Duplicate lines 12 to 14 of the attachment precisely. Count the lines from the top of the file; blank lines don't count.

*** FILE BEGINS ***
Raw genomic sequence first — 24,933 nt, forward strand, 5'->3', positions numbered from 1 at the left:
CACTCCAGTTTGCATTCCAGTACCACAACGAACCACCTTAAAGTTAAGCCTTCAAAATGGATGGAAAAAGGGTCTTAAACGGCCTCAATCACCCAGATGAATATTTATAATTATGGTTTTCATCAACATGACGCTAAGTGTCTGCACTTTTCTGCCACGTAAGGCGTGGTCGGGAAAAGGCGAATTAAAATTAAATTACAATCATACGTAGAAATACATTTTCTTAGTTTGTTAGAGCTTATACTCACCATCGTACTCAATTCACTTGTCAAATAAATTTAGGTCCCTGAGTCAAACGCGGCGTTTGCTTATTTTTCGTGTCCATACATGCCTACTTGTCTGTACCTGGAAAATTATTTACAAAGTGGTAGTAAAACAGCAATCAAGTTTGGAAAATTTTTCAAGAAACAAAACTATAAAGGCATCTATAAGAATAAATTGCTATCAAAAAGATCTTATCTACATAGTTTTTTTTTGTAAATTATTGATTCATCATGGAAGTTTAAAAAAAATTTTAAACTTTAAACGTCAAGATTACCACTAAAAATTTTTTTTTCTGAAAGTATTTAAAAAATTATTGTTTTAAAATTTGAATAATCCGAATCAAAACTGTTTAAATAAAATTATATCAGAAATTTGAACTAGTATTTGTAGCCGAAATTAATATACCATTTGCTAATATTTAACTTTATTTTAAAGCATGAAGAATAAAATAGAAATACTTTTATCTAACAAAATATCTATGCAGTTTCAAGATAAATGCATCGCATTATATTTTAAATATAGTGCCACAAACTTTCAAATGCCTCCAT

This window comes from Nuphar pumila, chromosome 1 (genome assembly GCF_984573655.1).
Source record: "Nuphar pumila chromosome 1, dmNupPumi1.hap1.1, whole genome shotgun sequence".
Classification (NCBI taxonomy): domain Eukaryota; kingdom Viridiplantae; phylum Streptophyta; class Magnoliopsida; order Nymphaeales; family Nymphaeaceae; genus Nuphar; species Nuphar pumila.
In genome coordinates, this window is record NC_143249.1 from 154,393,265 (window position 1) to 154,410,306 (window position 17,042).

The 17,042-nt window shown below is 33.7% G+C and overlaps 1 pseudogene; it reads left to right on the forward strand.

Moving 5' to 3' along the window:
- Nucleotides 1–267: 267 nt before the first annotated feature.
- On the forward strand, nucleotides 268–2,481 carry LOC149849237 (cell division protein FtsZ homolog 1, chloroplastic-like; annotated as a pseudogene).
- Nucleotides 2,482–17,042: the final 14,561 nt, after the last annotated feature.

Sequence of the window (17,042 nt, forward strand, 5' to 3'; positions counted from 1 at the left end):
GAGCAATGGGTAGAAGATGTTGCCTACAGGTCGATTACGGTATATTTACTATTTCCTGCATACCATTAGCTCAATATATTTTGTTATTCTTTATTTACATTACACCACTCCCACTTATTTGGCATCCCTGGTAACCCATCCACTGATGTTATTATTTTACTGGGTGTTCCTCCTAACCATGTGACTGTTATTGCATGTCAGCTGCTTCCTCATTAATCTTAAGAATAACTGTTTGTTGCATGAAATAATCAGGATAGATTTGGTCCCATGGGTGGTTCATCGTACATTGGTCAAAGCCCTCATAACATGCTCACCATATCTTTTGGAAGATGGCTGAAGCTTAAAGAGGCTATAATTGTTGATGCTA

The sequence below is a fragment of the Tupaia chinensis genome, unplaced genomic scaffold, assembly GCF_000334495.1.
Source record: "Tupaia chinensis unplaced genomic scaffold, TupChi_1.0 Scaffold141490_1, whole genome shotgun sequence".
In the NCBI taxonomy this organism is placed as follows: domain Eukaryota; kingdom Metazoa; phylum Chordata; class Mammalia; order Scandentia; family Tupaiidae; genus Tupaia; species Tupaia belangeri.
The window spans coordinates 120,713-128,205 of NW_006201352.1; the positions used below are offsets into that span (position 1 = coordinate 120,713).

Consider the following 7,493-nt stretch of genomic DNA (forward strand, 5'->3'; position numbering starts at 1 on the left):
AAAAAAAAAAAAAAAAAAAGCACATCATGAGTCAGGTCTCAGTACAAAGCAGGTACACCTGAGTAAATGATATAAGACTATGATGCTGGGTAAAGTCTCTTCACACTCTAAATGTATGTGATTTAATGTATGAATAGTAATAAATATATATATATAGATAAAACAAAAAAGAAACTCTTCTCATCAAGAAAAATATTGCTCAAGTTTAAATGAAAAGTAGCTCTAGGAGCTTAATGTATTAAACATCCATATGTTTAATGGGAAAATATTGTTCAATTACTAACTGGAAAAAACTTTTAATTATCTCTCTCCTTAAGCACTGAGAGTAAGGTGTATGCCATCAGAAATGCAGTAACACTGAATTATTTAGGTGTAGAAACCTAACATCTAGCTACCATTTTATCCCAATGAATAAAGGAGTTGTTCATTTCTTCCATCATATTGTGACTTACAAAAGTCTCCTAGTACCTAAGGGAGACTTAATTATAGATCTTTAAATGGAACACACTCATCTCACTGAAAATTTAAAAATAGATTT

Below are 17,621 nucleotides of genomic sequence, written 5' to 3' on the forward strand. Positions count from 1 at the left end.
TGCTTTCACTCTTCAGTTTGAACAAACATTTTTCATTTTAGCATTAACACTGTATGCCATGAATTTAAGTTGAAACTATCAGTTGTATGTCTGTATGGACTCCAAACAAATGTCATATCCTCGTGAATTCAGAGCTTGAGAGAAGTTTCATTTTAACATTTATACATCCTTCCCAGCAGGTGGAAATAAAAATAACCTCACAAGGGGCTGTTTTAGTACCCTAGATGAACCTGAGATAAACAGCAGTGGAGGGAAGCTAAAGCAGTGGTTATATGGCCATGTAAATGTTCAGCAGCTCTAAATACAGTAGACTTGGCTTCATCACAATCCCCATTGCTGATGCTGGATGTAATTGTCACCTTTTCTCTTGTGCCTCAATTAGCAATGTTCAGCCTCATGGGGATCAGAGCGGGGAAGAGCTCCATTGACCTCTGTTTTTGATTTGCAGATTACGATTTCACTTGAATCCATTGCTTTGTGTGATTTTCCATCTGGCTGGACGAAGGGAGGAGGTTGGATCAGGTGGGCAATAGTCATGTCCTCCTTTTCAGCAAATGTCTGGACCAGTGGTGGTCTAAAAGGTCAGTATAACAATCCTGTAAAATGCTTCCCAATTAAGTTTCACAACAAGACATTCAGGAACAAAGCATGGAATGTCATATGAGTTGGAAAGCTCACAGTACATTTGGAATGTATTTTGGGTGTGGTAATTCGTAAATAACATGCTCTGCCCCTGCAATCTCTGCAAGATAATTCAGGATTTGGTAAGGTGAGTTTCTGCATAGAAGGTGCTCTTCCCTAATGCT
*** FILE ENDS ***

Sequence of the window (17,042 nt, forward strand, 5' to 3'; positions counted from 1 at the left end):
GAGCAATGGGTAGAAGATGTTGCCTACAGGTCGATTACGGTATATTTACTATTTCCTGCATACCATTAGCTCAATATATTTTGTTATTCTTTATTTACATTACACCACTCCCACTTATTTGGCATCCCTGGTAACCCATCCACTGATGTTATTATTTTACTGGGTGTTCCTCCTAACCATGTGACTGTTATTGCATGTCAGCTGCTTCCTCATTAATCTTAAGAATAACTGTTTGTTGCATGAAATAATCAGGATAGATTTGGTCCCATGGGTGGTTCATCGTACATTGGTCAAAGCCCTCATAACATGCTCACCATATCTTTTGGAAGATGGCTGAAGCTTAAAGAGGCTATAATTGTTGATGCTA

The sequence below is a fragment of the Tupaia chinensis genome, unplaced genomic scaffold, assembly GCF_000334495.1.